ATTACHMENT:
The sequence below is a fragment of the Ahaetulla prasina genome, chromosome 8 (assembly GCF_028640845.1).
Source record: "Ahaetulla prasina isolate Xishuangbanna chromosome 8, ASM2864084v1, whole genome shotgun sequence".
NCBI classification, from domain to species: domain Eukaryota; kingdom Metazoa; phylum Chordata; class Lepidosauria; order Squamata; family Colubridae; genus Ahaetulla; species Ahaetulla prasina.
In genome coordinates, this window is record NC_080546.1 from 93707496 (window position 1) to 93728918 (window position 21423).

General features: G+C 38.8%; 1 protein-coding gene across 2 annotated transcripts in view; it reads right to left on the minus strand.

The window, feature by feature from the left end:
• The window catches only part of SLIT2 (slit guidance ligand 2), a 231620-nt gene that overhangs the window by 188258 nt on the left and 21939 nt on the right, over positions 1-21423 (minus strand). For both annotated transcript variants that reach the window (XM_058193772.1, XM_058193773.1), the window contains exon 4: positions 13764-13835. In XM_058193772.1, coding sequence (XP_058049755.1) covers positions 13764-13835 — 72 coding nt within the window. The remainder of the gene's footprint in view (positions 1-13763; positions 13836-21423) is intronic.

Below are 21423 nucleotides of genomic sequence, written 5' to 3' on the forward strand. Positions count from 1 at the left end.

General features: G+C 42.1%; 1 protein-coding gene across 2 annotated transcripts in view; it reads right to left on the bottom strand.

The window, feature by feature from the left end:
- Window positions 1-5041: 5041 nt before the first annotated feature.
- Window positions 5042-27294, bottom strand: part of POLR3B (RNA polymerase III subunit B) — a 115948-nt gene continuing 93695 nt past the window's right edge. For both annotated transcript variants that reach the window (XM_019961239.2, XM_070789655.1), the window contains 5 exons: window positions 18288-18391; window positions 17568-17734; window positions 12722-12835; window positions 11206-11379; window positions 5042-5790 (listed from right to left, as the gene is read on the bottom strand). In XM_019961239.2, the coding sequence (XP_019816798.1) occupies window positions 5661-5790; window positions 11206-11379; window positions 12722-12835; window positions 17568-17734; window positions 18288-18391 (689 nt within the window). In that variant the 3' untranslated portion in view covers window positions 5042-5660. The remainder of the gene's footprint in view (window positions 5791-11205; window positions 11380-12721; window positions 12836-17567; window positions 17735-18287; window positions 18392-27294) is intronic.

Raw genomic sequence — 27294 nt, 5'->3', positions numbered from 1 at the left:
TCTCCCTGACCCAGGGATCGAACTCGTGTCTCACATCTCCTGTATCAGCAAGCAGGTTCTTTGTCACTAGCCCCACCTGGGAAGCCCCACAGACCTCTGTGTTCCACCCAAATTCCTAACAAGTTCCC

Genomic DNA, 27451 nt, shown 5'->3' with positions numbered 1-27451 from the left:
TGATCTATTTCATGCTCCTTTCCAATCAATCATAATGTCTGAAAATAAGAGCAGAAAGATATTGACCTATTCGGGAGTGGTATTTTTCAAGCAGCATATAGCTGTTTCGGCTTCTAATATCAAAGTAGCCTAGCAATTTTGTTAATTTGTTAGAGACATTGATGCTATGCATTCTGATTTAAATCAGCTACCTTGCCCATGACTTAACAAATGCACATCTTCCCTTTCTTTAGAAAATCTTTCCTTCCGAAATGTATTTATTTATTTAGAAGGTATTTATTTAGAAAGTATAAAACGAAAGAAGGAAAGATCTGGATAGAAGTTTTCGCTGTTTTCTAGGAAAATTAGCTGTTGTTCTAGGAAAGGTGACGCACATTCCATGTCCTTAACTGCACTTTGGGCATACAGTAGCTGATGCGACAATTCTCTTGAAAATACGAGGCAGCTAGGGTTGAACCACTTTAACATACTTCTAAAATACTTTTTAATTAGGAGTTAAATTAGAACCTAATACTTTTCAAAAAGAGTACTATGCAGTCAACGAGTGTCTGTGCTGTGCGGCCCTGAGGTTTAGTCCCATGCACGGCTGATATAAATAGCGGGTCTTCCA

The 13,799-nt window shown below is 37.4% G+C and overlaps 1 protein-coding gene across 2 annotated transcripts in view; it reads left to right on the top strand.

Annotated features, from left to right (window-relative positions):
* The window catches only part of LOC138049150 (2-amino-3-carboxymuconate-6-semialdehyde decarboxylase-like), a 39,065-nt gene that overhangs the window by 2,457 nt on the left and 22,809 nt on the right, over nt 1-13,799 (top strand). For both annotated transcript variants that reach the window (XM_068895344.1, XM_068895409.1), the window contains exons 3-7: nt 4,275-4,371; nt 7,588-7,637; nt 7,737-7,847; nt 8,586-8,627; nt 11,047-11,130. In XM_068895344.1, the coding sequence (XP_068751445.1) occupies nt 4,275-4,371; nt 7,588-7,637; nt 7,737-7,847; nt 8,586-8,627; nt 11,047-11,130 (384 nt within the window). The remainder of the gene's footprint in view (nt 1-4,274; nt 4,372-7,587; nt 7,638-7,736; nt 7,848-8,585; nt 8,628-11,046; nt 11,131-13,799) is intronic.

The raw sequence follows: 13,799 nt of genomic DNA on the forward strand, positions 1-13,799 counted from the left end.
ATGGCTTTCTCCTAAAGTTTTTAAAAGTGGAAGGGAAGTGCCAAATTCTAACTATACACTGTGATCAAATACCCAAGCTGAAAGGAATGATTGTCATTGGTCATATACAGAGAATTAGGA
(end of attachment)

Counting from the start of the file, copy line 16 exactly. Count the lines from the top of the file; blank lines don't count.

TGATCTATTTCATGCTCCTTTCCAATCAATCATAATGTCTGAAAATAAGAGCAGAAAGATATTGACCTATTCGGGAGTGGTATTTTTCAAGCAGCATATAGCTGTTTCGGCTTCTAATATCAAAGTAGCCTAGCAATTTTGTTAATTTGTTAGAGACATTGATGCTATGCATTCTGATTTAAATCAGCTACCTTGCCCATGACTTAACAAATGCACATCTTCCCTTTCTTTAGAAAATCTTTCCTTCCGAAATGTATTTATTTATTTAGAAGGTATTTATTTAGAAAGTATAAAACGAAAGAAGGAAAGATCTGGATAGAAGTTTTCGCTGTTTTCTAGGAAAATTAGCTGTTGTTCTAGGAAAGGTGACGCACATTCCATGTCCTTAACTGCACTTTGGGCATACAGTAGCTGATGCGACAATTCTCTTGAAAATACGAGGCAGCTAGGGTTGAACCACTTTAACATACTTCTAAAATACTTTTTAATTAGGAGTTAAATTAGAACCTAATACTTTTCAAAAAGAGTACTATGCAGTCAACGAGTGTCTGTGCTGTGCGGCCCTGAGGTTTAGTCCCATGCACGGCTGATATAAATAGCGGGTCTTCCA